Buckingham Palace viewed from across garden’s lake. Photographer: John Campbell ©

The design of the garden as seen today dates back to George IV’s conversion of Buckingham House into Buckingham Palace from 1825. The new royal residence needed a suitably private garden, and George IV appointed William Townsend Aiton, who was in charge of the Royal Botanic Gardens at Kew, to oversee the remodelling of the grounds. By this date the taste for very formal gardens had been replaced by a desire for more naturalistic landscaping, inspired by the work of Capability Brown and Humphry Repton. Aiton’s main alterations were the creation of the lake and the construction of the Mound, an artificial high bank on the south side to screen the Palace from the Royal Mews.

Like the Palace itself, the garden has undergone changes over the years. King George VI and Queen Elizabeth (The Queen Mother) chose to clear many of the dense Victorian shrubberies and introduced a wide selection of decorative flowering trees and scented shrubs. 

A number of commemorative specimens planted by members of the Royal Family are identified by plaques recording the occasion, including birthdays, wedding anniversaries and jubilees. The plantings are constantly added to by today’s team of gardeners, to introduce new areas of interest and to enhance the historic landscaping. 


Buckingham Palace Garden facts and figures:

  • In 1762 Queen Charlotte established a menagerie in the garden. It included an elephant, monkeys and one of the first zebras ever seen in England. 
  • Since 2000 the garden has held the National Collection of Mulberries. Mulberry trees were first planted in the garden by James I in 1608. 
  • Traditionally, The Queen hosts three Garden Parties a year at Buckingham Palace. Each is attended by 8,000 guests, who consume around 27,000 cups of tea, 20,000 sandwiches and 20,000 slices of cake. 
  • Since 2008 the island in the lake has been home to five beehives, which produce around 160 jars of honey a year for use in the royal kitchens.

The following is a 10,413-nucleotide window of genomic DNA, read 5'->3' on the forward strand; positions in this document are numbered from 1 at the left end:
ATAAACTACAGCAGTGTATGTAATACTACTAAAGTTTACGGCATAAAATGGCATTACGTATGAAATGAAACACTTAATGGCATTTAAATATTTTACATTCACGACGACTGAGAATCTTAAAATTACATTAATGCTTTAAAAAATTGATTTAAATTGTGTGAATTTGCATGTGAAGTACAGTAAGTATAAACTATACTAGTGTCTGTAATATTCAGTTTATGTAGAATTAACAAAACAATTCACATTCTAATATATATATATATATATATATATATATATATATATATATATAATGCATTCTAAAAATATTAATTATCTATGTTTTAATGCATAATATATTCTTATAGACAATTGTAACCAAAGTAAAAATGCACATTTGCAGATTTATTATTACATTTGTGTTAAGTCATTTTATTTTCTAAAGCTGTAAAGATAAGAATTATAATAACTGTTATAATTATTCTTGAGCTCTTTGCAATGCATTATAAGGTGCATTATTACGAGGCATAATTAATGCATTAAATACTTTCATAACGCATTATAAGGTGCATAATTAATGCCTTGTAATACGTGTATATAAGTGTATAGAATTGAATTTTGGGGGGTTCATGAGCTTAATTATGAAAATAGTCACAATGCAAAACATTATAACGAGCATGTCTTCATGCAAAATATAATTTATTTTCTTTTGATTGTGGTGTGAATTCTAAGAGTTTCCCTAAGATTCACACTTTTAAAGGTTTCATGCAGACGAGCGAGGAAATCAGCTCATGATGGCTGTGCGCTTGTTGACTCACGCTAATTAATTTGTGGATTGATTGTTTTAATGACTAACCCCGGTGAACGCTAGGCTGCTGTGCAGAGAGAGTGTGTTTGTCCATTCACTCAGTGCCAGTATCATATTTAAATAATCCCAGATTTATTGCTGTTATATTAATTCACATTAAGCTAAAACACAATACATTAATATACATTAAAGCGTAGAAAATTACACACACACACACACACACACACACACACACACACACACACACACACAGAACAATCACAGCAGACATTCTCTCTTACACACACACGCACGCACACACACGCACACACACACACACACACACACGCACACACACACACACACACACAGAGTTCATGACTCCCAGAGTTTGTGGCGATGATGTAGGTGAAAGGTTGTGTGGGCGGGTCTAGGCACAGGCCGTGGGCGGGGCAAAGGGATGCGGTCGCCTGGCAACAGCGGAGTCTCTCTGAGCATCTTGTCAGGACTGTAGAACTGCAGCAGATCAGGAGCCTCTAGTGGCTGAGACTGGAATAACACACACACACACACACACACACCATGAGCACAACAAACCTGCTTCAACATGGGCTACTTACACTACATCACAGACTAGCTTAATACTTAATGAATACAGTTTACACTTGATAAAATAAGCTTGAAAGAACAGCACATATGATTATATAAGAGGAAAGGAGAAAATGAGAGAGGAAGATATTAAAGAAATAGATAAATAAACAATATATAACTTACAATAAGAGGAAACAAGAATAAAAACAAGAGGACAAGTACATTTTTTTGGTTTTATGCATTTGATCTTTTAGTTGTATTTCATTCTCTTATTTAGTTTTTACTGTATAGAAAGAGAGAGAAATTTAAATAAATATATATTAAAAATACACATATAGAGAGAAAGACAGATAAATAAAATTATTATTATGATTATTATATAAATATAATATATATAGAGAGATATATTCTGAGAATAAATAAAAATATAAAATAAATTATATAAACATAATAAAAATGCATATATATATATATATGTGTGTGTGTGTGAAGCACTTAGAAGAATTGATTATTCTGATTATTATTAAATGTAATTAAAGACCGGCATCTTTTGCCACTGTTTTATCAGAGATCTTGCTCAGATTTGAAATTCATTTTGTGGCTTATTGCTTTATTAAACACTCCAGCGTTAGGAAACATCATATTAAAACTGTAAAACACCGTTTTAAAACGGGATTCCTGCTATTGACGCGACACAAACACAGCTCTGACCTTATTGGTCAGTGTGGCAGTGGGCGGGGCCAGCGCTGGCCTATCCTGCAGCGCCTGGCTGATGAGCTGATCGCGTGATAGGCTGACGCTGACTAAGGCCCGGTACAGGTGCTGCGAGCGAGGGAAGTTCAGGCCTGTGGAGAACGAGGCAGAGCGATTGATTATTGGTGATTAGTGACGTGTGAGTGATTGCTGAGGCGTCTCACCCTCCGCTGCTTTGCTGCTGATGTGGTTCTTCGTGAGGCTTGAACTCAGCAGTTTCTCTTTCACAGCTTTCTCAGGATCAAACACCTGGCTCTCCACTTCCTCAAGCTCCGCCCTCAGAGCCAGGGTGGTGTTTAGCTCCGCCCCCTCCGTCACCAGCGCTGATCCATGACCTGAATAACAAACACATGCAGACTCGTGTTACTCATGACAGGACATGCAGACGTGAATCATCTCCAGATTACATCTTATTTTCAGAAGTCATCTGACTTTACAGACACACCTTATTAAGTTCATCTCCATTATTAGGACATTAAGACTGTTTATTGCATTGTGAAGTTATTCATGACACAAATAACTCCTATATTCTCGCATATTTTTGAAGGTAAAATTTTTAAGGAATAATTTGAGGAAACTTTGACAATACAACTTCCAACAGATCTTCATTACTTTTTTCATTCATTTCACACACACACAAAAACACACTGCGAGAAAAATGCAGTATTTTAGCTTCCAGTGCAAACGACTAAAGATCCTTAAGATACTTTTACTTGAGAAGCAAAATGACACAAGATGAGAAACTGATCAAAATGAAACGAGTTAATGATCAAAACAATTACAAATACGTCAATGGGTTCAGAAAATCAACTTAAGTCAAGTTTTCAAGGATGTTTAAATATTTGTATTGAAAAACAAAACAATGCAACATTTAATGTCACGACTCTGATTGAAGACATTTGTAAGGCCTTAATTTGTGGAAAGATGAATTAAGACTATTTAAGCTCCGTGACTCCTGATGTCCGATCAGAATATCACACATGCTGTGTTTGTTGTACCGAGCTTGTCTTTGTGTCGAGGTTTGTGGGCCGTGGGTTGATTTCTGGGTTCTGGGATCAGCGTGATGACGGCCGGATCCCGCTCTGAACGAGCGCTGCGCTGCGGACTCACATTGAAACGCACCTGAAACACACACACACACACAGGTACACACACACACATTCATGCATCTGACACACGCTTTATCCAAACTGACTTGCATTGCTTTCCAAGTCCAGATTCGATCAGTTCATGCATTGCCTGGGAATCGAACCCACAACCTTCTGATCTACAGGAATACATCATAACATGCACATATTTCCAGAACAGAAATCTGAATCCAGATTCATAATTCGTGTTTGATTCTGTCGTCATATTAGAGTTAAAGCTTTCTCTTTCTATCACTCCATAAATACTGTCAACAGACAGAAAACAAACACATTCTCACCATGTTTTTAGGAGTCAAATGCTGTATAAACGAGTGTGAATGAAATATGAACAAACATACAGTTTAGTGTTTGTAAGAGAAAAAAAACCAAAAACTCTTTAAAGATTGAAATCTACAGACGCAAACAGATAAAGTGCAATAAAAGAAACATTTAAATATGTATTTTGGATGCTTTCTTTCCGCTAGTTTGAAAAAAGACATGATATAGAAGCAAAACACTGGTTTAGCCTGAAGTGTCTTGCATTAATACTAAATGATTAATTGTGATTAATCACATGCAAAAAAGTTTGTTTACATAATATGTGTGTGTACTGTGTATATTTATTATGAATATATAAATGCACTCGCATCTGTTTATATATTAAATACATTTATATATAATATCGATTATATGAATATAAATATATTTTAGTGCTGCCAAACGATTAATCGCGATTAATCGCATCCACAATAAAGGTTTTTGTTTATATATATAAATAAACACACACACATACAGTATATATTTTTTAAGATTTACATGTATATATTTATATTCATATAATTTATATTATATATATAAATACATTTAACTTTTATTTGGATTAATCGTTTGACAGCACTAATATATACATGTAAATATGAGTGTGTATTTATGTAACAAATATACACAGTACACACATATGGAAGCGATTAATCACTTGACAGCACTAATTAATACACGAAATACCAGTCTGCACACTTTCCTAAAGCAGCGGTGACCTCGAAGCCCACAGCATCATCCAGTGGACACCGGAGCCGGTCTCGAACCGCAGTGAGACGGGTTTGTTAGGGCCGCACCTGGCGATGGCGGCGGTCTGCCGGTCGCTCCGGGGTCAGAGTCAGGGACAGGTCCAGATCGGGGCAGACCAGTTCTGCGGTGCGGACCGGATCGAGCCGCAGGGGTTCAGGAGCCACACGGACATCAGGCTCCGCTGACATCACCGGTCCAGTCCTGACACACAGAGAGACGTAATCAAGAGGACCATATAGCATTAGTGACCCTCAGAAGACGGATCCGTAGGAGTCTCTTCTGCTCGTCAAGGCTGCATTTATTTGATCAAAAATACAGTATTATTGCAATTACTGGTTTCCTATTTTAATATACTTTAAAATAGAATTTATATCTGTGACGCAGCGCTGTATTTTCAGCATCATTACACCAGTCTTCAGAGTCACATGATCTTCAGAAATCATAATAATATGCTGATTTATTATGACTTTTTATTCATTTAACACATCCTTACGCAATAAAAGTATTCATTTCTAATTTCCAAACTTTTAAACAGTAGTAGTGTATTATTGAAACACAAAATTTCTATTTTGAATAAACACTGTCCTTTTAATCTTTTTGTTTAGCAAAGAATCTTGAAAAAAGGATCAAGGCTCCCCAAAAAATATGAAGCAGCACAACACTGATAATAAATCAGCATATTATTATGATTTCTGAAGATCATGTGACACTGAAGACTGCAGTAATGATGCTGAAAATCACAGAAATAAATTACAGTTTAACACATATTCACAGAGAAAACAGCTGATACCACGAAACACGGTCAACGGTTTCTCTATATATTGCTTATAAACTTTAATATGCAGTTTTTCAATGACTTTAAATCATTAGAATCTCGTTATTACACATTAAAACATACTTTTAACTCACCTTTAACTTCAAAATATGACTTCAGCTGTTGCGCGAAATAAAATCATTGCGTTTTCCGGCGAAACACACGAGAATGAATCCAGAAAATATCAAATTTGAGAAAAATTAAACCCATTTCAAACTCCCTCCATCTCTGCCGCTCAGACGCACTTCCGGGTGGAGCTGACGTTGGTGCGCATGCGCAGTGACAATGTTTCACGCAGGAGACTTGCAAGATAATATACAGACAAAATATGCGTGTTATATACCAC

• There are more than 1,000 trees in the garden, including 98 plane trees, 85 different species of oak and 40 different types of mulberry tree. 
  • The Rose Garden contains 25 beds of roses. Each bed is planted with 60 rose bushes of a different variety, and no two adjacent beds are of a similar colour. 
  • The garden’s Waterloo Vase weighs an estimated 19 tonnes and is an impressive 5.5m (18ft) tall. It was commissioned by the French Emperor Napoleon in anticipation of his success in battle, but after his defeat at Waterloo in 1815 it was presented to the future George IV. 
  • A Recycling Centre was established in the garden in 1991 at The Queen’s request. It recycles 99% of all green waste from London’s royal gardens.
  • The white helleborine, a native orchid whose numbers are declining, was discovered growing in the garden in 2013. It had not previously been seen in London since 1900. 
  • The garden’s meadows, which were once grazed by cows and goats, are now home to more than 320 different types of wildflowers and grasses. 
  • The garden plays host to more than 50 types of bird each year, of which 30 are resident, and is home to 300 different types of beetle. 

The Garden at Buckingham Palace will open from Friday, 9 July to Sunday, 19 September 2021. Tickets are priced at £16.50 for adults. Garden Highlights Guided Tours should be booked with the main ticket and are priced at £6.50 for adults. Tours will run 12 times a day.

Visitor information and tickets:, +44 (0)303 123 7300. Pre-booking is essential. The Garden at Buckingham Palace will open five days a week, remaining closed on Tuesdays and Wednesdays.